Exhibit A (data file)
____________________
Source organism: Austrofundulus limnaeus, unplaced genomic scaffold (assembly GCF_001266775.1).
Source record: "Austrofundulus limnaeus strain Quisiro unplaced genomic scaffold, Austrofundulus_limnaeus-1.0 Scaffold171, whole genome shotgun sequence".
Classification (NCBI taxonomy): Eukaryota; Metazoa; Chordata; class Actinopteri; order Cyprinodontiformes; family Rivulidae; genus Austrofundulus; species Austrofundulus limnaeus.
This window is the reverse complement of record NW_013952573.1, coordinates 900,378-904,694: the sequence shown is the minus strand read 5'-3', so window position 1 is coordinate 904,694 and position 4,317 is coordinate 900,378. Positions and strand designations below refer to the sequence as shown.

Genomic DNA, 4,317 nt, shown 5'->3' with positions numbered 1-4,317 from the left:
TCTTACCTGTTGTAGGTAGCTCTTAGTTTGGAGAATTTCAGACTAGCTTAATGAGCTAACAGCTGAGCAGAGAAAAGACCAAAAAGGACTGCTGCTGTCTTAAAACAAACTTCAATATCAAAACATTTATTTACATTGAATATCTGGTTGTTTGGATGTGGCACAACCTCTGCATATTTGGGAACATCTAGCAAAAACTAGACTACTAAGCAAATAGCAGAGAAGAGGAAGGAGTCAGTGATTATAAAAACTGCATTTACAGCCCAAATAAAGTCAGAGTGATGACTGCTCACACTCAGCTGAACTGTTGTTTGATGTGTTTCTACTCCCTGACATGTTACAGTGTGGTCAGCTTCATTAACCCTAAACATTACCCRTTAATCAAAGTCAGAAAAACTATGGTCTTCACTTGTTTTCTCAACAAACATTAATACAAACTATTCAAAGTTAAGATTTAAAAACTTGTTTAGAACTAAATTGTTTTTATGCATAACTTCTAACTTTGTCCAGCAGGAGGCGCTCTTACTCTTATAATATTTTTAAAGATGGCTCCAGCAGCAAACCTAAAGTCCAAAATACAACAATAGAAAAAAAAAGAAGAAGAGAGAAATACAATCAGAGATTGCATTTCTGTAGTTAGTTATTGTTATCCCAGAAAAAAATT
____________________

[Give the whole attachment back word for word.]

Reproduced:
Source organism: Austrofundulus limnaeus, unplaced genomic scaffold (assembly GCF_001266775.1).
Source record: "Austrofundulus limnaeus strain Quisiro unplaced genomic scaffold, Austrofundulus_limnaeus-1.0 Scaffold171, whole genome shotgun sequence".
Classification (NCBI taxonomy): Eukaryota; Metazoa; Chordata; class Actinopteri; order Cyprinodontiformes; family Rivulidae; genus Austrofundulus; species Austrofundulus limnaeus.
This window is the reverse complement of record NW_013952573.1, coordinates 900,378-904,694: the sequence shown is the minus strand read 5'-3', so window position 1 is coordinate 904,694 and position 4,317 is coordinate 900,378. Positions and strand designations below refer to the sequence as shown.

Genomic DNA, 4,317 nt, shown 5'->3' with positions numbered 1-4,317 from the left:
TCTTACCTGTTGTAGGTAGCTCTTAGTTTGGAGAATTTCAGACTAGCTTAATGAGCTAACAGCTGAGCAGAGAAAAGACCAAAAAGGACTGCTGCTGTCTTAAAACAAACTTCAATATCAAAACATTTATTTACATTGAATATCTGGTTGTTTGGATGTGGCACAACCTCTGCATATTTGGGAACATCTAGCAAAAACTAGACTACTAAGCAAATAGCAGAGAAGAGGAAGGAGTCAGTGATTATAAAAACTGCATTTACAGCCCAAATAAAGTCAGAGTGATGACTGCTCACACTCAGCTGAACTGTTGTTTGATGTGTTTCTACTCCCTGACATGTTACAGTGTGGTCAGCTTCATTAACCCTAAACATTACCCRTTAATCAAAGTCAGAAAAACTATGGTCTTCACTTGTTTTCTCAACAAACATTAATACAAACTATTCAAAGTTAAGATTTAAAAACTTGTTTAGAACTAAATTGTTTTTATGCATAACTTCTAACTTTGTCCAGCAGGAGGCGCTCTTACTCTTATAATATTTTTAAAGATGGCTCCAGCAGCAAACCTAAAGTCCAAAATACAACAATAGAAAAAAAAAGAAGAAGAGAGAAATACAATCAGAGATTGCATTTCTGTAGTTAGTTATTGTTATCCCAGAAAAAAATT